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#VShocks project team from The University of Birmingham ready for action at V Festival – Hylands Park, in Essex.

Students from the University of Birmingham taught life-saving CPR techniques to more than 2000 festival-goers at this year’s V Festival – both in Essex and in Staffordshire.

The ‘#VShocks’ team raised awareness of CPR’s importance to more than 4,000 people enjoying the music at Hylands Park, in Essex, and Weston Park, in Staffordshire.

The medical students built on their initial success at last year’s V Festival at Weston Park by taking training to the masses at the event.

Axie Finch, medical student and #VShocks project student lead at Hylands Park alongside Maria Zioupos, said: "I feel enormously privileged to have worked with such an inspirational team - on countless occasions people came up to us to applaud and thank us for the work we were doing.

“We were also greeted by upcoming undergraduates to the University of Birmingham, alumni, medical students from other universities and artists performing at V Festival. One of the most inspirational moments was when we were applauded by a police officer working during the London attacks this summer, who came over to say what fantastic work we were doing and how important the awareness and skill of CPR was.

“A married couple shared their story of how the husband had in-fact suffered cardiac arrest at home just a year ago and it was due to CPR delivered by his wife, that he was alive. For me, this story alone makes all our efforts worthwhile.”

Axie added that throughout the weekend the #VShocks team had received positive feedback from V festival staff with talk of the project returning to V Festival in 2018.

As in 2016, V Festival staff attended a CPR teaching session and had already remarked to the #VShocks team how important it is to 'learn such a vital skill that could make a difference to someone’s life'.

CPR is delivered when a person has a cardiac arrest, becomes unconscious and stops breathing.  Each year approximately 60,000 cardiac arrests occur outside of a hospital setting in the UK. Currently fewer than one in ten people survive.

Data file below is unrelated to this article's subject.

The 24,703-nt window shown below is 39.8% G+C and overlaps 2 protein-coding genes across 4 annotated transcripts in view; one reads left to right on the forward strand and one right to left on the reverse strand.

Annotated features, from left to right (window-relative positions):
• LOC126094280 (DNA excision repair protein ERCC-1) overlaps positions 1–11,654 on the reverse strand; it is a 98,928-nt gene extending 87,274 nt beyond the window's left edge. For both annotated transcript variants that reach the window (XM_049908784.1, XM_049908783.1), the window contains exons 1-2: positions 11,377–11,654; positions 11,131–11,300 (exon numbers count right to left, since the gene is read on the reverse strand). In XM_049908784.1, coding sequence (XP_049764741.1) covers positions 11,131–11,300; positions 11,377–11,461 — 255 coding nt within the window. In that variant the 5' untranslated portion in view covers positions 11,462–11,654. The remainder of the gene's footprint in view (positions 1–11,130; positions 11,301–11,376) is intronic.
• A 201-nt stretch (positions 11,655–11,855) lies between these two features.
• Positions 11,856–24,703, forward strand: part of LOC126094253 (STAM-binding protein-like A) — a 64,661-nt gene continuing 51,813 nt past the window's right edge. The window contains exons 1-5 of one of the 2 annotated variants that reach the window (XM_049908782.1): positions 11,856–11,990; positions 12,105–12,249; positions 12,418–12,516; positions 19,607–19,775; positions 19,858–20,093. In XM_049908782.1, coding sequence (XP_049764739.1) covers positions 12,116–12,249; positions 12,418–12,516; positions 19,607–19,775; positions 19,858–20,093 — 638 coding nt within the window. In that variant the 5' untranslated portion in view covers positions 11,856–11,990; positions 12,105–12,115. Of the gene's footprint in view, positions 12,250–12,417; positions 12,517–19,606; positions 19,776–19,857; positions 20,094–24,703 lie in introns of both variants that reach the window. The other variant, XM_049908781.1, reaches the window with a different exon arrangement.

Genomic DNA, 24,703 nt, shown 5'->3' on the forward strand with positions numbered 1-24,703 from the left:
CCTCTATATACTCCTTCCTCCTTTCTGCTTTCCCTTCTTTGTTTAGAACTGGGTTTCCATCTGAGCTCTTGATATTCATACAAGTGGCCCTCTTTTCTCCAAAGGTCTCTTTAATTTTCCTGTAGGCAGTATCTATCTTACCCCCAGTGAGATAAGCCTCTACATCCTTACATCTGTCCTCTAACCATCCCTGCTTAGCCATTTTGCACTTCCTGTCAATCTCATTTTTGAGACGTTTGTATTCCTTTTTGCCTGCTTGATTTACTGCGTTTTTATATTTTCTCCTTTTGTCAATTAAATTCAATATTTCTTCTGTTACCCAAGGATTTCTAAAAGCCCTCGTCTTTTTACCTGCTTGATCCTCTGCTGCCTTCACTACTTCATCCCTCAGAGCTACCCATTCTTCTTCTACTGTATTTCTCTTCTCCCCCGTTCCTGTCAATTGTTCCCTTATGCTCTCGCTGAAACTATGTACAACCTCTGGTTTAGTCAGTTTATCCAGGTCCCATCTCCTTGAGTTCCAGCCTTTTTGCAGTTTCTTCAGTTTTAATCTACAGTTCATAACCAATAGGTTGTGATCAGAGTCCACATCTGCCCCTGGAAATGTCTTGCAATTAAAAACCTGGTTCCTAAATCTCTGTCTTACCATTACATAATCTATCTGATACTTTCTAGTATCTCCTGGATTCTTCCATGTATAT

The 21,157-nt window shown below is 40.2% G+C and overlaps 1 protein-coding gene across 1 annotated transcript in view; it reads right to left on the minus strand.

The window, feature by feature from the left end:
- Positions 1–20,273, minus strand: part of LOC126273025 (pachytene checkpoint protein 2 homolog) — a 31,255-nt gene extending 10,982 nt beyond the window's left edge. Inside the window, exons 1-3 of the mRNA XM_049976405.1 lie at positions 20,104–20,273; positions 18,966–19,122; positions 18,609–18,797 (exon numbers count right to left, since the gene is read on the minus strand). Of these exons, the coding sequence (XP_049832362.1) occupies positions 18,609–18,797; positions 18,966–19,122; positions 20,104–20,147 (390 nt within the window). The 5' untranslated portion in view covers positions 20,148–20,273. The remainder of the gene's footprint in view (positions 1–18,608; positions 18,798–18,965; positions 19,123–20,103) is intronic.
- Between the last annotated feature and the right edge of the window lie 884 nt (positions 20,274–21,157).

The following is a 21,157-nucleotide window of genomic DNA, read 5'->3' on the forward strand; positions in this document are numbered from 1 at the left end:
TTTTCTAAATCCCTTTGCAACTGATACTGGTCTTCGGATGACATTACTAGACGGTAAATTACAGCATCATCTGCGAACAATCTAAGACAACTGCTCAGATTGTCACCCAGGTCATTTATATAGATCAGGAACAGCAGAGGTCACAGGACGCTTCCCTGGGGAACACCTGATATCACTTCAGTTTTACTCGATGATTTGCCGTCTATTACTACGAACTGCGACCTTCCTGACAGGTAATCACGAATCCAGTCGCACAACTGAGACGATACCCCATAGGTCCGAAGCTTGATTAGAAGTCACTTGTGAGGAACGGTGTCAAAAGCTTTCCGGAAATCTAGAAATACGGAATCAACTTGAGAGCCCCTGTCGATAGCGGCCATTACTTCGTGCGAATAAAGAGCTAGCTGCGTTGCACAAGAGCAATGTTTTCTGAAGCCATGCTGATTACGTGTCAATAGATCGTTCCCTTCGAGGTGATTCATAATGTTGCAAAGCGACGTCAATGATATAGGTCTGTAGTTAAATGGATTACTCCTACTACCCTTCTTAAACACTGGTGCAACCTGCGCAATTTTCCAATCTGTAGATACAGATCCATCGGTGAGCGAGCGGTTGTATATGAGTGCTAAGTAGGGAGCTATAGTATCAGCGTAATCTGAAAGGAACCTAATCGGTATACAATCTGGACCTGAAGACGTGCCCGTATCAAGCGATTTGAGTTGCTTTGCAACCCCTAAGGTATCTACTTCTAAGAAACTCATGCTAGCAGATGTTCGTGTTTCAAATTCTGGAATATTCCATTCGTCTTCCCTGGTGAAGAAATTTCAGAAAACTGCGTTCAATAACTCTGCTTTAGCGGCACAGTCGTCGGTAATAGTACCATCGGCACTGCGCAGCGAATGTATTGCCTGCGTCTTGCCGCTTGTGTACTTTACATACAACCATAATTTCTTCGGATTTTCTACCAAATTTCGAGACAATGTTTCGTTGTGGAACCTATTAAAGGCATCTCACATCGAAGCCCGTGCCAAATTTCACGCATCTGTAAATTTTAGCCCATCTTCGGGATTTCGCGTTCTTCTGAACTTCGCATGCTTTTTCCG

A significant reason behind the poor survival statistic is that the UK has a low rate of bystander CPR – where a member of the public starts CPR before the emergency services arrive. This delay in CPR reduces the chance that the person will be successfully resuscitated. For each minute delay in delivering CPR and defibrillation to a person in cardiac arrest, their chance of survival reduces by 10%.

The key to improving bystander CPR rate is to equip the public with the skills needed to perform CPR and to ensure they are confident to use them.

Resuscitation for Medical Disciplines (RMD) is a University of Birmingham-affiliated organisation dedicated to CPR education. RMD train senior healthcare students to teach CPR to 750 university students each year.

The ‘#VShocks’ team started out at the 2016 V-Festival at Weston Park, in Staffordshire where taught over 1500 people CPR and raising awareness to over 3000. This year’s Weston Park initiative was organised by Elizabeth McGeorge and together led with Saskia van Dijk. Overall the project was supervised by Andrew Owen and Joe Alderman.


Note for Editors

  • The University of Birmingham is ranked amongst the world’s top 100 institutions, its work brings people from across the world to Birmingham, including researchers and teachers and more than 5,000 international students from over 150 countries.